GgC comprised three major lineages that diverged from a common ancestor in 1983 (HPD, 1978 to 1986 [Fig. 4B]). Two of the VP1 lineages in GgC contained one or two sporadic monophyletic RF groups interspersed within one major RF group. It is likely that these sporadic RF groups originated from a single (datable) recombination event, and each were minor and short-lived components of the circulating virus population. The lineage containing GgC1 (RF-W) persisted for at least 17 years (1990 to 2007), and GgC5 (RF-T) emerged as a sporadic RF group in 2006, having undergone a recombination event sometime between 1994 and 2006. The first clinical sample of the second lineage (mainly GgC2, RF-W) was collected in 1997, and this lineage has persisted for 13 years, up to the end of the study period in 2010. This lineage also contained two GgC3 samples belonging to RF-V that were isolated in 2000 and likely recombined between 1989 and 2000. A further sporadic RF group (Y) that appeared in 2010 probably recombined with its unknown second parental strain between 1996 and 2010, exhibiting a long quiescent period before emergence in 2010. The third lineage was comprised entirely of GgC4 sequences, which persisted for 11 years (between 1998 and 2009), displayed time-correlated divergence, and consisted predominantly of RF-L with the exception of two isolates of the sporadic group RF-H (isolated in 2008); this group probably recombined between 2005 and 2008, emerging in 2008 after a short quiescent period. RF-H did not appear to replace the parental RF-L group up to the end of the study in 2010.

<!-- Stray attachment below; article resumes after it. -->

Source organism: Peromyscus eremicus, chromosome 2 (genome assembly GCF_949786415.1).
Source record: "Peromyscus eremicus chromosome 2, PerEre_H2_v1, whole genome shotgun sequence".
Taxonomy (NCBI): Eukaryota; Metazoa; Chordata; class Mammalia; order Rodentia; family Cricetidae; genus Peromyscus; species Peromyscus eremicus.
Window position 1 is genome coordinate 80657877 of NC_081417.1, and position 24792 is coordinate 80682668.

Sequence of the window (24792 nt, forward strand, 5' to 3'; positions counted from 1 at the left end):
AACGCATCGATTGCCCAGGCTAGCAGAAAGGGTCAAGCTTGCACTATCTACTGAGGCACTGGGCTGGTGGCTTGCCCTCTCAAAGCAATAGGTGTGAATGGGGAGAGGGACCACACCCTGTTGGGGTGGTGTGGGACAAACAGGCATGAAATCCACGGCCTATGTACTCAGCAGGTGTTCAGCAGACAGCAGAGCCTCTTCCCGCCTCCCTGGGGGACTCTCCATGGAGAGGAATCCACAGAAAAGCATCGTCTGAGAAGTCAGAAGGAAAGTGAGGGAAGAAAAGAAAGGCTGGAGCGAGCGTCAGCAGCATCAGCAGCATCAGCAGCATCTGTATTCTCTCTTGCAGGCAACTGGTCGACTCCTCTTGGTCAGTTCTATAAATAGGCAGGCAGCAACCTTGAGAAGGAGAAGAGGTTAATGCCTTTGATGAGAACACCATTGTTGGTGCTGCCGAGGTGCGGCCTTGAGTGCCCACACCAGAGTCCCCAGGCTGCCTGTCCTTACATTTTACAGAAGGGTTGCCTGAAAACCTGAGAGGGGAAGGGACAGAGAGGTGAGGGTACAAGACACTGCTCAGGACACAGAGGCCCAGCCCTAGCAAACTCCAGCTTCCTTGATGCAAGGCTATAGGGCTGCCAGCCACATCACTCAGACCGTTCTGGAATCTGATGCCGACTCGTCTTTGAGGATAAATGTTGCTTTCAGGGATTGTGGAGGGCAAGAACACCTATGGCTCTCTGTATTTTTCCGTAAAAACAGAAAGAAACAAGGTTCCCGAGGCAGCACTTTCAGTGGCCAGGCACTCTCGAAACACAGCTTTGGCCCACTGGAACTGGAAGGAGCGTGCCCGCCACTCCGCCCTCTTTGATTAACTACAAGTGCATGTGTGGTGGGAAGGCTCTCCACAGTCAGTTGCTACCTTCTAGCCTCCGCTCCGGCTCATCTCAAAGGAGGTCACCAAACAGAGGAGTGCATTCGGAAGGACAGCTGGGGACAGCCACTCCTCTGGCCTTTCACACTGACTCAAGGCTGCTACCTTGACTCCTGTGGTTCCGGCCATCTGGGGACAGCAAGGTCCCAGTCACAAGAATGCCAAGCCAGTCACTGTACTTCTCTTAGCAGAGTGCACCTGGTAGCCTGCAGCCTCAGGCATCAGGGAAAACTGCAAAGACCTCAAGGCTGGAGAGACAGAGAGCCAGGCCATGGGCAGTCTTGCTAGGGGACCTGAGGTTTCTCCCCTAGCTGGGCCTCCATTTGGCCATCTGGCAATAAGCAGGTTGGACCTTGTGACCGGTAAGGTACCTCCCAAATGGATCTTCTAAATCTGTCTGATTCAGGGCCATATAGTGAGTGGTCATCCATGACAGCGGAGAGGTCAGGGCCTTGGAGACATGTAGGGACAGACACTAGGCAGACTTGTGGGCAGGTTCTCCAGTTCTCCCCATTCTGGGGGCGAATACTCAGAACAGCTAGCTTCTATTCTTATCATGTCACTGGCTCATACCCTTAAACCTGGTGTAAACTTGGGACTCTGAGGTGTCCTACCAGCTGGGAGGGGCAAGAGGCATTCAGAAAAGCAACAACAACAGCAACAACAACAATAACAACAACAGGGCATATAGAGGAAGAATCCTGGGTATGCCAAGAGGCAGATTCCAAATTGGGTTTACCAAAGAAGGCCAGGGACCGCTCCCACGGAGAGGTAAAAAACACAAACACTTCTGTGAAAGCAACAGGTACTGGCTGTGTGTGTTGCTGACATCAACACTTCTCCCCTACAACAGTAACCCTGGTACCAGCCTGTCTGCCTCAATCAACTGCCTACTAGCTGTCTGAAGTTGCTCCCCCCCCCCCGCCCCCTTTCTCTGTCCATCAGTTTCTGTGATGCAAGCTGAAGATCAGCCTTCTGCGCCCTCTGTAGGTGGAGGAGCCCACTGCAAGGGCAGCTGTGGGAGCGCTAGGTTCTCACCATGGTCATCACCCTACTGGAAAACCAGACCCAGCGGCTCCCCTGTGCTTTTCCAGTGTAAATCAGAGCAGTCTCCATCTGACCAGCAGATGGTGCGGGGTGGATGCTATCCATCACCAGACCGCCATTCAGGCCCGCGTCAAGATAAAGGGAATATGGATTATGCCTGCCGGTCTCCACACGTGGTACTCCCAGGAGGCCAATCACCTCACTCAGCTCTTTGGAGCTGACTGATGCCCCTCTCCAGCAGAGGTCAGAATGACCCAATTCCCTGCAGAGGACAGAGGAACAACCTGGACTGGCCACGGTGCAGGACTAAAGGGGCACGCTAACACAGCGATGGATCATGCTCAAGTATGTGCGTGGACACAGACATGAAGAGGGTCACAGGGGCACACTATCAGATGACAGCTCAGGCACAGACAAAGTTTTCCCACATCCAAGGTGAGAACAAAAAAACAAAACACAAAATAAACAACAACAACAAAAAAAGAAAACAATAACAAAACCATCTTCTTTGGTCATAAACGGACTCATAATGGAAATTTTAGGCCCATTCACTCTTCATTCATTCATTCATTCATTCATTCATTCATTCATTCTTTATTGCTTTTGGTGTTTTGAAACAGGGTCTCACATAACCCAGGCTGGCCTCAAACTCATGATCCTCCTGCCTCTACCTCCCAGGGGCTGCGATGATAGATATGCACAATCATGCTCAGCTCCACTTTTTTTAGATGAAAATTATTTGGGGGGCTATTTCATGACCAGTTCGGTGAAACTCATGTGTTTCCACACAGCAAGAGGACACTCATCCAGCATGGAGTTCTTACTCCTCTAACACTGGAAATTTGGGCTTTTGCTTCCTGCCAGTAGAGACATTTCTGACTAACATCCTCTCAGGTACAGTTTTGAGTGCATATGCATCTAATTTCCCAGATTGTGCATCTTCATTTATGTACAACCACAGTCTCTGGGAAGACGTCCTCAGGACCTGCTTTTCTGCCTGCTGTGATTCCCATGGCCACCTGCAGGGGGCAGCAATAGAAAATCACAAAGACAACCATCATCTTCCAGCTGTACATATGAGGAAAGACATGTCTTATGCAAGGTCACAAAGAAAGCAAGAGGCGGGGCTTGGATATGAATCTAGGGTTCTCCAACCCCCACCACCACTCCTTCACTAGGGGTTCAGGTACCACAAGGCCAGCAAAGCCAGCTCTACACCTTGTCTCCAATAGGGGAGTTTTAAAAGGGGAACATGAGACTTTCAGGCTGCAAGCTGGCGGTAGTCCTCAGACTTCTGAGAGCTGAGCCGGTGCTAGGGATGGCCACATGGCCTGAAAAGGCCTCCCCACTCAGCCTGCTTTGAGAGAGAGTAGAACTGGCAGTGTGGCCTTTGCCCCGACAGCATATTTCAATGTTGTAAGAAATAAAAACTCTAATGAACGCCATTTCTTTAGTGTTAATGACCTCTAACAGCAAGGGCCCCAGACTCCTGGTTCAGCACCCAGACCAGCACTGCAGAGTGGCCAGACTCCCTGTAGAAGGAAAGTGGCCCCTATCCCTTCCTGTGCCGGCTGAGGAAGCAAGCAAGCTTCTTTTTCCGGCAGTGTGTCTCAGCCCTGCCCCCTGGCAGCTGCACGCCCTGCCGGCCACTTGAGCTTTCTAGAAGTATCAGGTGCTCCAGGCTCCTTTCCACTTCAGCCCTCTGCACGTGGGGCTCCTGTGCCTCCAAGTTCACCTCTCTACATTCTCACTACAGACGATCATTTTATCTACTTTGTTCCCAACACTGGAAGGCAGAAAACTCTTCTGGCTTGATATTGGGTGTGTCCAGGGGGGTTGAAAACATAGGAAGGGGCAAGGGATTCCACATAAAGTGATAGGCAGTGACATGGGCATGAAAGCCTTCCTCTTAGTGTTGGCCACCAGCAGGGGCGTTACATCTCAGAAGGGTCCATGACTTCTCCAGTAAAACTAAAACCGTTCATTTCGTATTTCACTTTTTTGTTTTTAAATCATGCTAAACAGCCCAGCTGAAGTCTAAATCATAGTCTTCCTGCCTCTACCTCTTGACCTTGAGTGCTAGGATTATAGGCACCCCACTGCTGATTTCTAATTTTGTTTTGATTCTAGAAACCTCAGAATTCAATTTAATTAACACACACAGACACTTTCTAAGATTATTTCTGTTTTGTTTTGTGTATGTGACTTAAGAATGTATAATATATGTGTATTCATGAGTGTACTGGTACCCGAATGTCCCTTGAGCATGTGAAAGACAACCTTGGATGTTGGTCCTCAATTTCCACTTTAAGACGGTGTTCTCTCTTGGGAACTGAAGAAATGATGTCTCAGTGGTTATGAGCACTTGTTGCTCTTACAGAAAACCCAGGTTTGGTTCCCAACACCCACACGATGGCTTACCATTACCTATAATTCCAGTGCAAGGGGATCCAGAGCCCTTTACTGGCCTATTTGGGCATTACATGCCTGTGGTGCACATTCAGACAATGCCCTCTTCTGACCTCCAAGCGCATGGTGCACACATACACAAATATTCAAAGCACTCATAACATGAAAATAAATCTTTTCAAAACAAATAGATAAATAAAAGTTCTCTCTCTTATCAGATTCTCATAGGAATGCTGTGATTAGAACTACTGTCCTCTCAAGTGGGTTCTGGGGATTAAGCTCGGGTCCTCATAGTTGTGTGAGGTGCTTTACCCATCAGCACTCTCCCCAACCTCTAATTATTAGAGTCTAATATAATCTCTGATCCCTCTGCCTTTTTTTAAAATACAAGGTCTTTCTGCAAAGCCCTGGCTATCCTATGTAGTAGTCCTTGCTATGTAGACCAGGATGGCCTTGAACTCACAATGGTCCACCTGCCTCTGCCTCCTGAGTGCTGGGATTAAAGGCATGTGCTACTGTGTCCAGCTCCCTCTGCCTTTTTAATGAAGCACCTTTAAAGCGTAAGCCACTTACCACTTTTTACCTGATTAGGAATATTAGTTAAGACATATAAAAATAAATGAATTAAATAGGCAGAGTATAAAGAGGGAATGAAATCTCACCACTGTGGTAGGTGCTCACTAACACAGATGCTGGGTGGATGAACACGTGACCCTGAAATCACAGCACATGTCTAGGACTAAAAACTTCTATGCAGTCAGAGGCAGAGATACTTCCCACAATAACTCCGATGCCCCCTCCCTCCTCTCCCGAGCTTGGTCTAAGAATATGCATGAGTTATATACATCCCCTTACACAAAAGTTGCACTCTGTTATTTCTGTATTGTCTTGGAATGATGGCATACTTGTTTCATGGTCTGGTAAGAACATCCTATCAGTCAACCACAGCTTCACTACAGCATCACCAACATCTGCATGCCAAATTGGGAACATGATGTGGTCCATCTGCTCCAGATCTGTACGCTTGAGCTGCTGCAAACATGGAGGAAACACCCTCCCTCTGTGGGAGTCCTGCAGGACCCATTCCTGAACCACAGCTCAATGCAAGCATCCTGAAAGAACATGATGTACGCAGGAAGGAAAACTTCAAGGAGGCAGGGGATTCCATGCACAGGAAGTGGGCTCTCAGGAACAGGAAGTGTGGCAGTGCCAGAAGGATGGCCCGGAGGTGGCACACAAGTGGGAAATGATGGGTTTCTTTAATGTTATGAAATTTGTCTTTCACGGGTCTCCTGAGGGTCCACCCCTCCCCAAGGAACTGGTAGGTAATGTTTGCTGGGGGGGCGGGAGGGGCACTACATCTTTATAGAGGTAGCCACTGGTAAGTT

Detection of recombination in EV71.